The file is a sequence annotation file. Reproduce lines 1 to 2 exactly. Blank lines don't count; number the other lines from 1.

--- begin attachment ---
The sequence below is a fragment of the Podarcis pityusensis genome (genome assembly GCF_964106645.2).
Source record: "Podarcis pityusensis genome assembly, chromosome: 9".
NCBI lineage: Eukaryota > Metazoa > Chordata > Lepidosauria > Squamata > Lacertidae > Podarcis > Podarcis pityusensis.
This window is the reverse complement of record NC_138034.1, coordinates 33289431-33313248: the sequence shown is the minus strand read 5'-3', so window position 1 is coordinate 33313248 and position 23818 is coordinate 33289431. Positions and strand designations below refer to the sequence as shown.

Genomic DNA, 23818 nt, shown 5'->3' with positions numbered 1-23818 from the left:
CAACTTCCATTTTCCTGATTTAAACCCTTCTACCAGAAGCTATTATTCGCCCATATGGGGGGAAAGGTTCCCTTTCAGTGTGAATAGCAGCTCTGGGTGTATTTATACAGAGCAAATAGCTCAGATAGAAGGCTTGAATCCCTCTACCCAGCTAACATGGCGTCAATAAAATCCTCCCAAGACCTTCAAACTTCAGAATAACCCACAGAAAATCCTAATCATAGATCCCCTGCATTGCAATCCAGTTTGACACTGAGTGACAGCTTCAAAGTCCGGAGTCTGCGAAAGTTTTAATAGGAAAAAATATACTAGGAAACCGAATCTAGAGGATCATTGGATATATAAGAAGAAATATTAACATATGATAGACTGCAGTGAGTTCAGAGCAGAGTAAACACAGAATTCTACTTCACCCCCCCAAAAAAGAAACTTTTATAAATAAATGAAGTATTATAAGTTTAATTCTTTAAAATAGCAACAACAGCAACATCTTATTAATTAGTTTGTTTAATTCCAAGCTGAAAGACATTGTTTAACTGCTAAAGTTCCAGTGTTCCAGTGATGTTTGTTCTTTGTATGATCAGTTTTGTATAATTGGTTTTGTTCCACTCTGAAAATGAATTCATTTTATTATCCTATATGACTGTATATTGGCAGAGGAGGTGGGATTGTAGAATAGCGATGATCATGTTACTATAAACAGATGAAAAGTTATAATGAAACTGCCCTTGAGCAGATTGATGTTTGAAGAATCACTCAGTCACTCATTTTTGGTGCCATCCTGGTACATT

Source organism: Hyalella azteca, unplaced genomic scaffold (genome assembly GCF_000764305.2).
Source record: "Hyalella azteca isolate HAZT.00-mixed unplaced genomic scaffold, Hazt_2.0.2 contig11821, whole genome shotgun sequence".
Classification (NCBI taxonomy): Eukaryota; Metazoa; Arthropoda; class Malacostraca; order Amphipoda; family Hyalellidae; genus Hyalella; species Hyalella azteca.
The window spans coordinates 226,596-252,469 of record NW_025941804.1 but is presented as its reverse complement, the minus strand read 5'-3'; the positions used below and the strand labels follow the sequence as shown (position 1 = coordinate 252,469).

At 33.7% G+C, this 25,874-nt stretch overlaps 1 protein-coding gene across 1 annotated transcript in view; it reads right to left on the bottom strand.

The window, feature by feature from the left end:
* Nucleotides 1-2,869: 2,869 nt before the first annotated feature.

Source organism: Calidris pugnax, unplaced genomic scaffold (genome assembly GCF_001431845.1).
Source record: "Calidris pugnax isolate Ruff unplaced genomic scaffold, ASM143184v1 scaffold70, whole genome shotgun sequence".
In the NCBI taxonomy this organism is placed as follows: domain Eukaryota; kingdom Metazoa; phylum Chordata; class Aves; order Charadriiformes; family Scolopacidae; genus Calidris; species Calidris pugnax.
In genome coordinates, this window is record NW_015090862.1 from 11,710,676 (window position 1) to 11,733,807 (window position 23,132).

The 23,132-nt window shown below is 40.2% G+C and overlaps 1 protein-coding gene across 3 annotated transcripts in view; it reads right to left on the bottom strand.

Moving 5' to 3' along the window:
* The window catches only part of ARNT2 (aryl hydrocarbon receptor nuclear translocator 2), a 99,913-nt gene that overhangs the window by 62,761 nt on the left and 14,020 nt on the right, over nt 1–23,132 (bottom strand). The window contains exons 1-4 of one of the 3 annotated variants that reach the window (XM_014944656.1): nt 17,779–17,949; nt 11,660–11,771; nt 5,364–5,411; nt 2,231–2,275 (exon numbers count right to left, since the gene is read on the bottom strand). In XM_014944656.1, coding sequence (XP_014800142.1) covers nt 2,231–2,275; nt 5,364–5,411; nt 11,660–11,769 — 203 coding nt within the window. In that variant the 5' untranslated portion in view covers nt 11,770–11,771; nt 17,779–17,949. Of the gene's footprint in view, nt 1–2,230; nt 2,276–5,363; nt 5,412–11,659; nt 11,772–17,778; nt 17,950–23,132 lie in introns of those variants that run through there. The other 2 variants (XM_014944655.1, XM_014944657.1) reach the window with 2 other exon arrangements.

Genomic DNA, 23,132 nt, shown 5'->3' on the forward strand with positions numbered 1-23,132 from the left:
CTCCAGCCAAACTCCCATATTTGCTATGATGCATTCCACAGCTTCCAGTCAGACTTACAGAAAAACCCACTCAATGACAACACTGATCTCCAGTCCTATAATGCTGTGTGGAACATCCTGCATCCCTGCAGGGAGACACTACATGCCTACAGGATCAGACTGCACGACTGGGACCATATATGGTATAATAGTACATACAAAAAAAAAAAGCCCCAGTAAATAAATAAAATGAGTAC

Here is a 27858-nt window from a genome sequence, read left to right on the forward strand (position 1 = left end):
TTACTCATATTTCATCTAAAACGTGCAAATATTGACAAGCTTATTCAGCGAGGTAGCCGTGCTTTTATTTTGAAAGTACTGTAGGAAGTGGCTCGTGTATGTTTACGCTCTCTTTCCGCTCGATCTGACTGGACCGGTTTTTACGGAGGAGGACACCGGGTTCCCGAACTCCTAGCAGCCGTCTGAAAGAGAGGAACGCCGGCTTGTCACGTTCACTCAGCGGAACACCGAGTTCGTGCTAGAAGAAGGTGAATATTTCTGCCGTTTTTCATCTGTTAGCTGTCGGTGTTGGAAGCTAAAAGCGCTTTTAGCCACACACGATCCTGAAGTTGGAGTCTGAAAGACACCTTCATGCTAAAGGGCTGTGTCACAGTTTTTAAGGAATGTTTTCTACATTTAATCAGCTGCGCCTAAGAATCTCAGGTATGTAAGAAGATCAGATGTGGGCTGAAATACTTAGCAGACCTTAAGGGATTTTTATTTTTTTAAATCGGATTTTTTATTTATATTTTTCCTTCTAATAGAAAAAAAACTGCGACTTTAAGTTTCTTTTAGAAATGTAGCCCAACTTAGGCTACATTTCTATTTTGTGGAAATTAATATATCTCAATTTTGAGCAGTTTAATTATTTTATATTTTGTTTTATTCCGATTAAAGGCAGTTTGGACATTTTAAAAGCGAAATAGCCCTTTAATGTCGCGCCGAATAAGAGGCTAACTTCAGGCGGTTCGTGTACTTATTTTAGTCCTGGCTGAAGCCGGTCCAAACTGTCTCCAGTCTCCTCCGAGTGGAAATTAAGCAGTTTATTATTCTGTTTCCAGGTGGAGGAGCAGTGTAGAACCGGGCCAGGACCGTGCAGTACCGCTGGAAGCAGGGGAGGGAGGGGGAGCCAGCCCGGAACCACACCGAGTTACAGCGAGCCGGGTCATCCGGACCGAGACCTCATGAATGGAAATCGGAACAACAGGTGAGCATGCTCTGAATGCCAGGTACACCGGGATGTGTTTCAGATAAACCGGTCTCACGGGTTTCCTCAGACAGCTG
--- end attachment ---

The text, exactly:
The sequence below is a fragment of the Podarcis pityusensis genome (genome assembly GCF_964106645.2).
Source record: "Podarcis pityusensis genome assembly, chromosome: 9".